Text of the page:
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SCAN(SUBSTRING)

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SCAN(SUBSTRING)

How do I write a function that will search for a character within a string then pull the 6 digits after the character including the character?

Ex:

0000M123450000

11M12345898989

222222m1234500

0M12345547

Each data line is different in length, but the output (work) should be

M12345

M12345

M12345

M12345

Keep in mind the character can be lowercase or uppercase.

In this situation the value is "M" and I'm looking for 6 digits including the M.

Thanks in advance.....



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‎04-15-2014 01:38 PM
Super User
Posts: 22,875

Re: SCAN(SUBSTRING)

Posted in reply to Dsrountree

Use a combination of find and substring.

You may need to play with the -1 and or 6 to get what you want, but this should be close (untested).

There's also Perl Expressions, but I avoid those Smiley Happy

WANT = substr(word,findc(word, "M", 'TI')-1, 6);

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Valued Guide
Posts: 2,190

Re: SCAN(SUBSTRING)

Posted in reply to Dsrountree

Substr( inputstring, verify( inputstring, '012345679''), 6)

That VERIFY() function returns the position of the first character of the first parameter that is not in the second parameter. So in the example above it points to any non-numeric which means that M.

it is just about the most efficient of these string hunting functiins

(I am told)

Valued Guide
Posts: 2,190

Re: SCAN(SUBSTRING)

It shouldn't need conditional logic like IF or CASE when you are using FINDc or VERIFY.

Just extend the strings like

substr( inputstring !! "      ", verify( inputstring !! "M", '1234567890'), 6 )

Or,

Substr( t1.'PACKAGE ID'n !! '          ', findc(  t1.'PACKAGE ID'n !! 'M', 'ti' ), 9 )

by appending enough blanks and an M to the input string you can guarantee therr enough characters to extract from   and an M will always be found in the dearch    even if it is after the original 'package ID'

Nor should you need that -0 .

Was it 9 or 6 characters you wanted to extract?

Solution
‎04-15-2014 01:38 PM
Super User
Posts: 22,875

Re: SCAN(SUBSTRING)

Posted in reply to Dsrountree

Use a combination of find and substring.

You may need to play with the -1 and or 6 to get what you want, but this should be close (untested).

There's also Perl Expressions, but I avoid those Smiley Happy

WANT = substr(word,findc(word, "M", 'TI')-1, 6);

Contributor
Posts: 59

Re: SCAN(SUBSTRING)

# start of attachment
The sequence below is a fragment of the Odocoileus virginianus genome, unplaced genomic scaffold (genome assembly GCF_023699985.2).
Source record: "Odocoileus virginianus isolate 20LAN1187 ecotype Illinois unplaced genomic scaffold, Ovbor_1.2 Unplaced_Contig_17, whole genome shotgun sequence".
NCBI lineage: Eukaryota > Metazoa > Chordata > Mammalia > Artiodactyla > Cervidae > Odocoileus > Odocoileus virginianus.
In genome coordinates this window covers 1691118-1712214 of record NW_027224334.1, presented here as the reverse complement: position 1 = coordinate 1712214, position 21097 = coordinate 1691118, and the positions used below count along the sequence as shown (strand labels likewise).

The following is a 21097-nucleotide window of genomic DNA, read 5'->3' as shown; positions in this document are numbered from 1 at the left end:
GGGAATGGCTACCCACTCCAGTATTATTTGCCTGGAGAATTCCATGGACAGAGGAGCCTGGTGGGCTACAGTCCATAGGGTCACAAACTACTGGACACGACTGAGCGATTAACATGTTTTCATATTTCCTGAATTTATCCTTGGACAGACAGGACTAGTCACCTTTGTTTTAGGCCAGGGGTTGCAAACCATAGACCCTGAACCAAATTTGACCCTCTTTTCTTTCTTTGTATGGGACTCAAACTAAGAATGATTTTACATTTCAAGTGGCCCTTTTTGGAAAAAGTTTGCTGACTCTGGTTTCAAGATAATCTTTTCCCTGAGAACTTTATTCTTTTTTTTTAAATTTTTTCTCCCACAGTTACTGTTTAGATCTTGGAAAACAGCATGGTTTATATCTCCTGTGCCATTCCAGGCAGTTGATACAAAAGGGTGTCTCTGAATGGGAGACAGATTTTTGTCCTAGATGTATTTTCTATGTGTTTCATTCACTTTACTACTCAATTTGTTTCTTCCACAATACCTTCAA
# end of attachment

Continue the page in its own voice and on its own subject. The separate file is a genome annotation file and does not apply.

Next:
Adjusting the value to -0 will account for the first position.

substr(t1.'PACKAGE ID'n,findc(t1.'PACKAGE ID'n, "M", 'TI')-0, 9)

Thanks Everyone - very Helpful Smiley Wink

Super User
Posts: 10,626

Re: SCAN(SUBSTRING)

But I like Perl Regular Expression.

For every pure programmer like Java , C++ ,they all use it to process string type variables . I recommend you to learn it, you will get a powerful tool .

data have;
input x : $40.;
cards;
0000M123450000
11M12345898989
222222m1234500
0M12345547
;
run;
data want;
 set have;
 xx=prxchange('s/.*([Mm]\d{5}).*/$1/',-1,x);
run;

Xia Keshan

Contributor
Posts: 59

Re: SCAN(SUBSTRING)

Thanks again Gentlemen - i love learning new methods to parse data...

Keshan - I'll take a look at it, but the last time I touched Java was back in my college days.

Keep in mind - I'm new to this SAS thing, but love to learn..............

Super User
Posts: 10,626

Re: SCAN(SUBSTRING)

Posted in reply to Dsrountree

You are going to love Perl Regular Expression.

Super Contributor
Posts: 578

Re: SCAN(SUBSTRING)

Posted in reply to Dsrountree

newcol=upper(substring(oldcol,find(oldcol,'m',i),6));

Super User
Super User
Posts: 7,860

Re: SCAN(SUBSTRING)

Posted in reply to Dsrountree

You might need to use IF/THEN logic to handle cases that do not meet the pattern.

For this simple case of only one letter you could use the INDEXC() function to handle matching case.

loc = indexc(STRING,'mM');

if 0 < loc <= length(string)-5 then NEW = substr(STRING,loc,6) ;

Super Contributor
Posts: 275

Re: SCAN(SUBSTRING)

Posted in reply to Dsrountree

It seems that 'M/m' is only alpha character in string, so:

substr(string,anyalpha(string),6)

Super User
Posts: 6,544

Re: SCAN(SUBSTRING)

I hate to add to answers that are already plentiful and working, but this approach seemed interesting:

length newvar $ 6;

newvar = 'M' || scan(word, 2, 'Mm');

It will, however, return "M" with no digits following if the incoming word doesn't contain any M/M.

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